First place on the line as Griffins head into final regular season series against Ooks

Raven Beazer reaches for the puck ahead of NAIT's Cass Lyttle during a Dec. 1 outdoor game in Falun, Alta. - the last time the two ACAC rivals met this season (Byron Weaver photo).
Raven Beazer reaches for the puck ahead of NAIT's Cass Lyttle during a Dec. 1 outdoor game in Falun, Alta. - the last time the two ACAC rivals met this season (Byron Weaver photo).

Jefferson Hagen, MacEwan Athletics

EDMONTON – Before this weekend, the last time the MacEwan Griffins and NAIT Ooks met in a women's hockey game, they were getting snowed on.

Outdoors in the middle of a forest in Falun, Alta., back on Dec. 1, the Griffins and Ooks went toe-to-toe in a classic that the players will never forget. NAIT won the match 1-0 in double overtime as darkness began to descend as fast as the accumulating snow.

"It was definitely a cool experience being outside and having everybody come out and watch," said Griffins forward Karlie Bell. "It was definitely a once-in-a-lifetime thing.

"Once it started snowing, it made for some cool pictures, but it was tough to play in. It was definitely not the same thing as playing on our home ice or inside, so I'm looking forward to get back out there and get back into a hard-playing game against NAIT."

The teams will meet for the final time this regular season on Friday (7 p.m., NAIT Arena) and Saturday (6 p.m., Downtown Community Arena). Essentially, it's a first-place showdown as the Ooks (14-2-2-0) lead the Griffins (13-3-1-0) by three points atop the Alberta Colleges Athletic Conference standings, but MacEwan has a game in hand.

"Not to say there's not other contenders in our league that can knock either one of us off on a given night, but really when it comes down to it for the playoff run, this is it.," said MacEwan head coach Lindsay McAlpine.

As evidenced by that outdoor game and other matches between the squads this season, not much separates the rival Edmonton institutions that are just two LRT stops apart.

"It was a very close game – a typical NAIT-MacEwan game," said McAlpine of the outdoor classic. "Very physical. A lot of chances both ways and 0-0 until double overtime and a minute left.

"I expect no different from this weekend."

Except the Griffins hope to be able to score and get in the win column. To be successful, they'll need to get traffic to the net.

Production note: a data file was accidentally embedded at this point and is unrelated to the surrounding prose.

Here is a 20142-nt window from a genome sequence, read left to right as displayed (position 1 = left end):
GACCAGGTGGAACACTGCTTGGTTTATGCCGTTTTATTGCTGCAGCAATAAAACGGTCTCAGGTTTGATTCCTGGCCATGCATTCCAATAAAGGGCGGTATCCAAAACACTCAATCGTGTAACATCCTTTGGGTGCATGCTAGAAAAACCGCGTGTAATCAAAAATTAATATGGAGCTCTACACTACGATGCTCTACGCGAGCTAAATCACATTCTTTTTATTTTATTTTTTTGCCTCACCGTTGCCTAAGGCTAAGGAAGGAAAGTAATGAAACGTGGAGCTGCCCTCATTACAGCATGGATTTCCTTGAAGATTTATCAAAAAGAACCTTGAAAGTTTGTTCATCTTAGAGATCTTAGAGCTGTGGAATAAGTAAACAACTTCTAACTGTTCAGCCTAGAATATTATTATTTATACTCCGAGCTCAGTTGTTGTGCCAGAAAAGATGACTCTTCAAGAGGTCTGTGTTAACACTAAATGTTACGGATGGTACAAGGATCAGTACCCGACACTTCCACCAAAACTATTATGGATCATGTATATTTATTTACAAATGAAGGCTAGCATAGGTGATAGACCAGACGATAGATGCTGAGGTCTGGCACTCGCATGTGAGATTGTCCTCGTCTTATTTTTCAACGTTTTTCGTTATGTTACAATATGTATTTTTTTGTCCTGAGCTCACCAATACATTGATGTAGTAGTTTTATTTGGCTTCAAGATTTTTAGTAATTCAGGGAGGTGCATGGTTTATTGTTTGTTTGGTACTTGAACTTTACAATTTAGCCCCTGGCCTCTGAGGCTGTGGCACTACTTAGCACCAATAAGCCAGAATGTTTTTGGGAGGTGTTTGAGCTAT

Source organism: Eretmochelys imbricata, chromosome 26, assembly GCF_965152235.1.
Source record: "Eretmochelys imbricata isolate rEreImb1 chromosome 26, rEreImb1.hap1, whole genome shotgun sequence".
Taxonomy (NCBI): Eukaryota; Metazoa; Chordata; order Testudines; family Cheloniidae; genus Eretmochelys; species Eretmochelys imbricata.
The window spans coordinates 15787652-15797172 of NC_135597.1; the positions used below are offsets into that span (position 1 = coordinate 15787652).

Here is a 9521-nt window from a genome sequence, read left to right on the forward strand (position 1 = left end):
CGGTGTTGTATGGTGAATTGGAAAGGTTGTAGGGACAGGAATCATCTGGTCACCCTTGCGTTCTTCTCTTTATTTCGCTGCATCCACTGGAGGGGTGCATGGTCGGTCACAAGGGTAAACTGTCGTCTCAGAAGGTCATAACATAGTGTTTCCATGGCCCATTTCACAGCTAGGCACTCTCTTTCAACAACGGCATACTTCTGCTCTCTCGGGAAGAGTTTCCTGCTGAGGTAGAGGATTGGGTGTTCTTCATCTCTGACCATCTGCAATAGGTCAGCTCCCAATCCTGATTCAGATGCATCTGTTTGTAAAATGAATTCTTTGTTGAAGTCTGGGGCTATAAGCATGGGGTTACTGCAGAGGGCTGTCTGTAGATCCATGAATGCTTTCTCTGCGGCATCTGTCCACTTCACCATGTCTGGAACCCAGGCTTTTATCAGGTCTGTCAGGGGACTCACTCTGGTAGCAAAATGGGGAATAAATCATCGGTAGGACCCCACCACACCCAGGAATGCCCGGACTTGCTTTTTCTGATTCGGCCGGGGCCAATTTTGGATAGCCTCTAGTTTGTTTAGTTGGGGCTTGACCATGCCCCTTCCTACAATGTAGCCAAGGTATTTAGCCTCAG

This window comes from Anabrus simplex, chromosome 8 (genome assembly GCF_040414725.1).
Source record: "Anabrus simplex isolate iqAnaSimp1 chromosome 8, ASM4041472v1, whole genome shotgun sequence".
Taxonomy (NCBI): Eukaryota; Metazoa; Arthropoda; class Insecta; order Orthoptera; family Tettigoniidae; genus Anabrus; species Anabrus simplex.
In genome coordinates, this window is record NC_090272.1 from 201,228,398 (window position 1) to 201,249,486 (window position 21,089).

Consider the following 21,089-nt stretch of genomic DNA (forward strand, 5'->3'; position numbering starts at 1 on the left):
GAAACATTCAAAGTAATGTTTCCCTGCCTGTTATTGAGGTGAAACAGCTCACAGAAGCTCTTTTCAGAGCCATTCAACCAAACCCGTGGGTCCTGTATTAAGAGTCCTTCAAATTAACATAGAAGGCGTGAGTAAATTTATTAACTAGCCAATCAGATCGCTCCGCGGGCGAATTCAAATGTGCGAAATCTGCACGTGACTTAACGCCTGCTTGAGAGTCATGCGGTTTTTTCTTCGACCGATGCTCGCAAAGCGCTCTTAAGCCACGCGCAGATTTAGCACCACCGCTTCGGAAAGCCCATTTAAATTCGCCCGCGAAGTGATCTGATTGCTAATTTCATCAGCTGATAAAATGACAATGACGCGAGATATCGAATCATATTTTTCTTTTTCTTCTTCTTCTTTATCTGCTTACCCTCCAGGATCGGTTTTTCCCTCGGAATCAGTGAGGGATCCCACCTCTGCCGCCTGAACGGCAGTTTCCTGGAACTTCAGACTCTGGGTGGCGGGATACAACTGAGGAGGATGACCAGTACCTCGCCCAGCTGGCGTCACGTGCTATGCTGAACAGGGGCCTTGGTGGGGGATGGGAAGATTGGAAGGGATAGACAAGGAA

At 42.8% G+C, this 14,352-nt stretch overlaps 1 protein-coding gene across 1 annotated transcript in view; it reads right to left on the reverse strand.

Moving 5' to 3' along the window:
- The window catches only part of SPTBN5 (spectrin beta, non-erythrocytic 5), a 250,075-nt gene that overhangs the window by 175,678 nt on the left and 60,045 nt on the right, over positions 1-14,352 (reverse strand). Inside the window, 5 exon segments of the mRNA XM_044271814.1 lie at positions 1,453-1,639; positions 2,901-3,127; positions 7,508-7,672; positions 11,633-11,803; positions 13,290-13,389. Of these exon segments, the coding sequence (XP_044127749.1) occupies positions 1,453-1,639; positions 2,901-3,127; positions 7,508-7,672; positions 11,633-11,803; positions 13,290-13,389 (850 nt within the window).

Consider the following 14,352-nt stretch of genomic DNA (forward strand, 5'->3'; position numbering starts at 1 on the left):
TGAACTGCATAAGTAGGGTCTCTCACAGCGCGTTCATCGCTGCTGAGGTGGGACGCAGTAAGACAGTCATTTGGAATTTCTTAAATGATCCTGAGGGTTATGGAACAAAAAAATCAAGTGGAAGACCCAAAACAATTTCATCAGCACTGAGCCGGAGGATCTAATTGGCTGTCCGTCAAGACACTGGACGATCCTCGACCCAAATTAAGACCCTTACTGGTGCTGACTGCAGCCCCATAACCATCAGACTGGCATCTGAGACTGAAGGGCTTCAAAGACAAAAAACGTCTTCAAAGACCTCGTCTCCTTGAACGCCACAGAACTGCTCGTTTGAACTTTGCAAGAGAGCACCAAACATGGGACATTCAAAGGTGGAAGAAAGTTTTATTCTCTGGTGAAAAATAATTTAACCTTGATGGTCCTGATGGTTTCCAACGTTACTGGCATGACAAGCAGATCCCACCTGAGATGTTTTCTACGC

"I think we're just going to have to set the tone ourselves and not let NAIT play their game," said Bell. "We've just got to do what we do and really focus on driving the net and getting in their way. Taking control of the game."

Body positioning and defensive shape have been key points of emphasis for the Griffins in their preparations this week.

"NAIT is so good at taking away time and space away from our girls with body position and physicality," said McAlpine. "It's something we've been working on playing against, but also creating that same tough style of play for NAIT. Our body position and taking away time and space is a huge one for us.

"Then of course we need to get pucks to the net and bodies to the net to follow it up. They've got a good goaltender. We're not going to score from the outside, so we need to be jumping on secondary opportunities."

Goaltenders on both sides are capable of stealing games – MacEwan's Sandy Heim leads the ACAC in goals against average (0.96) and save percentage (.952), while NAIT's Kaitlyn Slator is second in each category (1.45 and .941).

"The two goaltenders are arguably the best two goaltenders in the league," said McAlpine. "In women's hockey, there's not a ton of natural snipers. I think we need to score those gritty goals much more regularly if we're going to be successful against NAIT."

Prior to Saturday's game, a moment of silence will be held for MacEwan men's hockey player Nakehko Lamothe, who passed away following a Jan. 25 game in Calgary.

McAlpine noted it's been a tough week for everyone who knew him, including her players, who were friends with Lamothe. As they resume their season again, the Griffins are endeavouring to learn from Lamothe's legacy of dedication to the community and his teammates.

"I think the biggest message is everyone is talking so positive about the legacy that Nakehko left. I think for all of our girls, (the goal is to) take a piece of that and make yourself better, make yourself stronger," said McAlpine. "Try to bring something about him to your own personal growth and development. That's been a big focus for us. What would your legacy be if you left?

"I think you reflect in tragedies. Am I doing everything I can to be better? Not just better at MacEwan or better at hockey, but just to be better in our world on a way bigger scale. I think he was so good at that."

Inspired by Lamothe, the Griffins will continue to support community initiatives. They've long embraced that as part of their culture through the 'Griffs Do Good Deeds' program.

"Every time Lindsay has a different volunteer opportunity, she sends out an e-mail and it's signed up within seconds," said Bell. "Everyone's super willing to help and has embraced that side of athletics. It's really neat to see."

On Saturday, Bell will be receiving the Edmonton Police Service honour certificate, which is being presented to MacEwan female student-athletes for their contributions to the team and their community.

"She epitomizes for our team what it means to be a Griff," said McAlpine. "We talk about community engagement, athletics and academics – a three-pronged varsity athlete. Karlie Bell is exactly that. She strives for excellence in all of those areas. She does it with such grace. She's always someone I'm proud to put out in the community and know she will represent our team well."